Despite increasing confidence, no changes to headlines this AM per
coordination with neighboring WFOs. There are still some questions
with snow amounts, mainly along the I-80 corridor from Cheyenne to
Sidney. As stated earlier, the GFS and ECMWF have shown two rather
different solutions but have remained consistently inconsistent w/
one another. That said, it will not hurt to let the day shift look
at another model cycle before deciding to upgrade the Winter Storm
Watches to Warnings. Do not see why the majority of zones will not
necessitate upgrades, except Laramie/Saratoga.

.LONG TERM...(Thursday night through next Tuesday)
Issued at 500 AM MST Wed Feb 22 2017

***WILL MAINLY CONCENTRATE ON THURSDAY NIGHT AND FRIDAY DUE TO
WORK LOAD WITH THIS WINTER STORM***

Main forecast concern Thursday night and Friday will be when this
storm system moves east of the area and when snowfall will taper
off. Model ensembles continue to show a high standard deviation to
the NW of the surface/llvl low pressure system as it develops
across eastern Colorado and Kansas. These systems tend to slow
down with rapid surface cyclogenesis as they push into the plains.
Ensembles are hinting towards this so can not remove the potential
for snowfall until Friday or Friday night. Additional snow
accumulations Thursday night and Friday should not be too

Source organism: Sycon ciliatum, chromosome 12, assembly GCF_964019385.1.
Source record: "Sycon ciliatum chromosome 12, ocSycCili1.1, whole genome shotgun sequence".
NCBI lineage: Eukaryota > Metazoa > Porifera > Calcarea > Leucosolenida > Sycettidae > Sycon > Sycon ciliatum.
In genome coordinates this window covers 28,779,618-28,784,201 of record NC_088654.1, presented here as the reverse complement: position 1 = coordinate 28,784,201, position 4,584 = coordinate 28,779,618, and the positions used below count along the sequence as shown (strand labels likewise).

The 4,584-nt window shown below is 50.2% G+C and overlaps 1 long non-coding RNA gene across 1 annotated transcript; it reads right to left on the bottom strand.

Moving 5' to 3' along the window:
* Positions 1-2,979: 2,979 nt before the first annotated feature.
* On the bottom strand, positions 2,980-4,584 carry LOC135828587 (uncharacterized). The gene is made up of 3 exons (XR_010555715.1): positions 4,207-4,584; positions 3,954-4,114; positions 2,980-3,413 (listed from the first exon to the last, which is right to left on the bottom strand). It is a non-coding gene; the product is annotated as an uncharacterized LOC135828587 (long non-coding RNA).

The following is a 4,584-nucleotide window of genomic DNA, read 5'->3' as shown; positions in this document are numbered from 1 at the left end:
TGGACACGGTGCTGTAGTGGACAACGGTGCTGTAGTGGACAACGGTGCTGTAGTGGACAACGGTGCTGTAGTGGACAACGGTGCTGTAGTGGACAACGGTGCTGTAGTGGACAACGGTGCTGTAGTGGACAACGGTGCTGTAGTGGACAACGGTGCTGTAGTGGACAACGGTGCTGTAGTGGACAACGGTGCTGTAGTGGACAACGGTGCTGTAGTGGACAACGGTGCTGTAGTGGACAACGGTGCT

high...but another 2 to 5 inches is not out of the
question...especially across the mountains and High Plains. If
this system lingers across central Nebraska as some ensemble
show...be prepared for heavier snow accumulations into early
Friday than what is forecast.

All models indicate that this system will push well east of the
area by early Saturday...with cold temperatures for the weekend.
The surface snow pack will influence temperatures as
well...especially at night. Highs will struggle to reach the upper
20`s to near 30 on Sunday after a cold Saturday. Overnight lows
should be in the single digits each morning this weekend with the
more sheltered valleys potentially below zero each morning due to
the snow pack.

&&

.AVIATION...(For the 12Z TAFS through 12Z Thursday morning)
Issued at 421 AM MST Wed Feb 22 2017

Conditions will gradually deteriorate from west to east today and
tonight. Periods of IFR visibilities in light snow showers are
possible through most of today at KRWL and KLAR. Do not expect
these snow showers to have too much of an impact further east
where it will be warmer. Widespread IFR or LIFR conditions are
expected this afternoon/this evening at KRWL. KLAR will be tricky
due to localized downslope winds...but MVFR to near IFR VIS and
CIGS are possible in the evening.

Further east...VFR today with maybe some light rain showers this
afternoon. Conditions will quickly deteriorate tonight...around
06Z at KCYS and closer to 09z to 12z further east across western
Nebraska.

&&

.FIRE WEATHER...
Issued at 421 AM MST Wed Feb 22 2017

No fire weather concerns with widespread significant snowfall.

&&

.CYS WATCHES/WARNINGS/ADVISORIES...
WY...Winter Storm Watch from this evening through Friday morning for
     WYZ101-102-107-108-118-119.

     Winter Storm Watch from this afternoon through Friday morning
     for WYZ103>106-109>111-113-115>117.

     Winter Storm Warning until 11 AM MST Friday for WYZ112-114.

NE...Winter Storm Watch from this evening through Friday morning for
     NEZ002-003-019-020-095-096.

     Winter Storm Watch from late tonight through Friday morning for
     NEZ021-054-055.

&&

$$

SHORT TERM...CLH
LONG TERM...TJT
AVIATION...TJT
FIRE WEATHER...CLH